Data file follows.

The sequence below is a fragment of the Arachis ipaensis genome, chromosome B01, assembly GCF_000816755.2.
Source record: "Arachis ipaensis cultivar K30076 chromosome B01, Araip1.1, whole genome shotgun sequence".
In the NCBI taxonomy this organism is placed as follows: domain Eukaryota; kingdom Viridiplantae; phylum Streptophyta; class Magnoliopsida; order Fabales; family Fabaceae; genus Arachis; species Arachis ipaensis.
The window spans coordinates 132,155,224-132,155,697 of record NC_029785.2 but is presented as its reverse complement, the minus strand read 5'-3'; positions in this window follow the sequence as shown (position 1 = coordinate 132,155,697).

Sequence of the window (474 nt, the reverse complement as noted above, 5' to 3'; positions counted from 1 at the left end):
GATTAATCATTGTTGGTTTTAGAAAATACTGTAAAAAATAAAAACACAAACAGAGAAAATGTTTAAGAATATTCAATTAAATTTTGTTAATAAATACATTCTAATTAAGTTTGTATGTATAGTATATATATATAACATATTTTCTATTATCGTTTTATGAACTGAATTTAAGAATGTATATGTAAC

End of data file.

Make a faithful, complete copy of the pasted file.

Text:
The sequence below is a fragment of the Arachis ipaensis genome, chromosome B01, assembly GCF_000816755.2.
Source record: "Arachis ipaensis cultivar K30076 chromosome B01, Araip1.1, whole genome shotgun sequence".
In the NCBI taxonomy this organism is placed as follows: domain Eukaryota; kingdom Viridiplantae; phylum Streptophyta; class Magnoliopsida; order Fabales; family Fabaceae; genus Arachis; species Arachis ipaensis.
The window spans coordinates 132,155,224-132,155,697 of record NC_029785.2 but is presented as its reverse complement, the minus strand read 5'-3'; positions in this window follow the sequence as shown (position 1 = coordinate 132,155,697).

Sequence of the window (474 nt, the reverse complement as noted above, 5' to 3'; positions counted from 1 at the left end):
GATTAATCATTGTTGGTTTTAGAAAATACTGTAAAAAATAAAAACACAAACAGAGAAAATGTTTAAGAATATTCAATTAAATTTTGTTAATAAATACATTCTAATTAAGTTTGTATGTATAGTATATATATATAACATATTTTCTATTATCGTTTTATGAACTGAATTTAAGAATGTATATGTAAC